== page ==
Polarizing optical microscopy revealed a variable degree of black crust development and widespread, microcrystalline gypsum-filled cracking. The crust had a dark outer layer with opaque particles and a lighter toned inner layer consisting primarily in microcrystalline gypsum (Figure 6a,b). By means of SEM-EDS (Figure 6c), it can be observed that sulfation crust in contact with the limestone was made up of crystals with clearly defined (mostly lance-shaped) morphologies and significant calcium (Ca) and sulfur (S) contents (sulfation crust). The crust surface was observed to be lumpy and have high silicon (Si) and aluminum (Al) contents. With their lance-like morphology, the gypsum crystals rendered the sulfation layer porous and rough, favoring the retention of the particulate matter that afforded the outer crust its dark color.
Given the high SO2 levels in the city starting in the 1960s and their steady reduction after 1987, the effect of sulfur on limestone decay was less significant in the 20 years between the two cleaning operations than it must have been prior to the first. Nonetheless, lanceolate morphology in gypsum crystals denotes intense sulfation [7,47]. The explanation may lie in the cumulative nature of the pollutants and the fact that SO2 levels continued to be high in the building surrounds until 1995 (Figure 3), so the decay observed in 2006 may have been due to deposition in the past [48].
Figure 6. Black crust on limestone characterized with a polarizing optical microscope under (a) plane and (b) polarizing light; and (c) a scanning electron microscope fitted with an energy dispersive X-ray spectrophotometer.
Figure 6. Black crust on limestone characterized with a polarizing optical microscope under (a) plane and (b) polarizing light; and (c) a scanning electron microscope fitted with an energy dispersive X-ray spectrophotometer.
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Therefore, the 1980s cleaning may not have eliminated all the SO2, which would have acted as a precursor to stone sulfation after that operation. Another factor to be borne in mind is the exposure of the limestone surfaces sampled to traffic exhaust, which carries other pollutants such as nitrogen compounds and particulate matter that would favor sulfation reactions [4,7,17]. While the sulfur in airborne pollution would suffice for sulfation [49], the crust itself is a source of abundant sulfur and consequently contributes to its own internal and external development through a sulfation feedback loop.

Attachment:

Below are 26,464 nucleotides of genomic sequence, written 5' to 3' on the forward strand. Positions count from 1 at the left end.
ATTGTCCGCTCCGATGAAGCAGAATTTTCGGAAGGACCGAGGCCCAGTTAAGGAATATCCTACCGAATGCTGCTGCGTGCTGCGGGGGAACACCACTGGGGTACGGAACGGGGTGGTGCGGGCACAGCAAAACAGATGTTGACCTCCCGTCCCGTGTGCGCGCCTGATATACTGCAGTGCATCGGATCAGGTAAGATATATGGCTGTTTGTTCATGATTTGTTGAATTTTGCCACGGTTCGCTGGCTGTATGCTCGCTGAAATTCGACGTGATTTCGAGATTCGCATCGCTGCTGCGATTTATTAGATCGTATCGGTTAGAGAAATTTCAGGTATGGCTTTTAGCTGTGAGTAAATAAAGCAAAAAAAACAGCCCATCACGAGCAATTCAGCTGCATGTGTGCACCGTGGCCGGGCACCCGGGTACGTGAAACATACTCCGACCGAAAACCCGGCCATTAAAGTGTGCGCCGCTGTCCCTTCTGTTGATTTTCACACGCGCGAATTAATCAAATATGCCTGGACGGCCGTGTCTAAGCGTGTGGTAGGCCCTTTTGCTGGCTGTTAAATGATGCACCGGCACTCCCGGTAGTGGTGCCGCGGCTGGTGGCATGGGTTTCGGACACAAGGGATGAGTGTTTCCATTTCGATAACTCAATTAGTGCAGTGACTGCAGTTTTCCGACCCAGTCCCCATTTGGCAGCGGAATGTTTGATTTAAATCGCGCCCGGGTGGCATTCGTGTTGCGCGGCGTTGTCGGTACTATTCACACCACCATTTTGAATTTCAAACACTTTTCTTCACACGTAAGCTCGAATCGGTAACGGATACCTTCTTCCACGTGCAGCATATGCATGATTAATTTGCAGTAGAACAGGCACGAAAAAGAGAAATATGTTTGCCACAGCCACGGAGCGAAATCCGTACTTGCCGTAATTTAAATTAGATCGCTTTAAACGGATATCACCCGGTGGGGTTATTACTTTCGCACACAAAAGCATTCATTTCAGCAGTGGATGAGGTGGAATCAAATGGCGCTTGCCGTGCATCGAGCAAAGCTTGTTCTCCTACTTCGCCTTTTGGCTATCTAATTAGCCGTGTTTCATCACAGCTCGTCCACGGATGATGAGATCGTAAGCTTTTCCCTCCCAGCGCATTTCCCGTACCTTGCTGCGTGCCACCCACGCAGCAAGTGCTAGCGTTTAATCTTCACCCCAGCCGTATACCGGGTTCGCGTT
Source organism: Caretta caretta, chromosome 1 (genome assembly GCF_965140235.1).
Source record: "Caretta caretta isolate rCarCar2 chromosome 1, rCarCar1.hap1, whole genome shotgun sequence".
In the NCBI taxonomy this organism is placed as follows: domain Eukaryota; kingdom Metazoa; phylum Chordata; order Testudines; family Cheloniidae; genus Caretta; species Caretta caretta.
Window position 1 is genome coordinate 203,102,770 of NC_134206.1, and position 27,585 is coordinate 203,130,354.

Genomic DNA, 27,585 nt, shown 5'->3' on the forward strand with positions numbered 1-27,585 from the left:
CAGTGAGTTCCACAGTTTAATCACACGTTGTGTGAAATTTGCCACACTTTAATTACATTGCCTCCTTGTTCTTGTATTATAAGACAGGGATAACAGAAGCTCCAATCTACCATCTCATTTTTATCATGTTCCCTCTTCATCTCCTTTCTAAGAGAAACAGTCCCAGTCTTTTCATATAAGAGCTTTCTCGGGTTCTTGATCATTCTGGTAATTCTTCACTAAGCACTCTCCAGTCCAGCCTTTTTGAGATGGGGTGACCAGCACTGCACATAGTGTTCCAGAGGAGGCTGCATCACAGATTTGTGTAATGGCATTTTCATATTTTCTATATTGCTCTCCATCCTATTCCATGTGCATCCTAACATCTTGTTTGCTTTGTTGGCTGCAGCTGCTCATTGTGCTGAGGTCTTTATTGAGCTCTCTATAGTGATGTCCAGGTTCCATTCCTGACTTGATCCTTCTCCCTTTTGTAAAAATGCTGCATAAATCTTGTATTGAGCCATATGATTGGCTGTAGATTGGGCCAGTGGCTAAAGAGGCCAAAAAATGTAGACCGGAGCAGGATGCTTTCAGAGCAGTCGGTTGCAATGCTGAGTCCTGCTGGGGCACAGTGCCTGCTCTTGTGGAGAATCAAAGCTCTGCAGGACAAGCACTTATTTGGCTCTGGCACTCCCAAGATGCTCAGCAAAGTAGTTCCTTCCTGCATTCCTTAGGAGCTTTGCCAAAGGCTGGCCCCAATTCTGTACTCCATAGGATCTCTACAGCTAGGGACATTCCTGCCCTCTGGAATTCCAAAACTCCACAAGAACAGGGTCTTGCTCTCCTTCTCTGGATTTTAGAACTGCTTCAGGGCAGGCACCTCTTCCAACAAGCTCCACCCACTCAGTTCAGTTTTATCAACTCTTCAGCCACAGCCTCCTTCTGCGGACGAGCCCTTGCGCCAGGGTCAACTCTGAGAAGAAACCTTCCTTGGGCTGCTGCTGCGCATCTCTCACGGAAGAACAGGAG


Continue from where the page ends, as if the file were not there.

The SEM-EDS findings for the spherical particles (Figure 7 and Table 2) revealed the existence of hosts of smooth, compact spheres with high silicon (Si) and aluminum (Al) contents (Figure 7a,d(A)), sourced primarily from coal and gas oil combustion [50,51]. This technique also identified very high carbon (C) porous spheres with rough surfaces (Figure 7b) and variable concentrations of sulfur (S), silicon (Si), aluminum (Al) and iron (Fe). Further to this composition, diesel exhaust was identified as the chief origin [44,52] of these spheres, which are closely related to façade soiling in urban environments [53]. The same origin was determined for spherical particles that in addition to carbon (C) contained substantial proportions of calcium (Ca) and sulfur (S) (Figure 7d(B)) [54] and served as gypsum crystallization nuclei [55]. The smooth-surface, compact, iron (Fe)-containing spheres detected were essentially generated by coal and gas oil combustion [56]. Size, shape and composition of the spherical particles identified are displayed on the left side of Table 2(a).The second-last column on the right in Table 2(b) lists these same spherical particles in ascending order by size, along with their majority elements. Sphere diameters ranged from 4 to 56 μm, with many values lying between 4 and 24 μm. Five size intervals were established (from 0 to 25 μm). Nearly 60% of the spherical particles identified were found in the range with the heaviest impact on stone material decay, 0.1 to 10 μm [57].
Table 2. Size, shape and composition of the spherical particles identified (a) and its ordering in accordance their size, along with their majority elements (b).
Table 2. Size, shape and composition of the spherical particles identified (a) and its ordering in accordance their size, along with their majority elements (b).
Location(a) (b)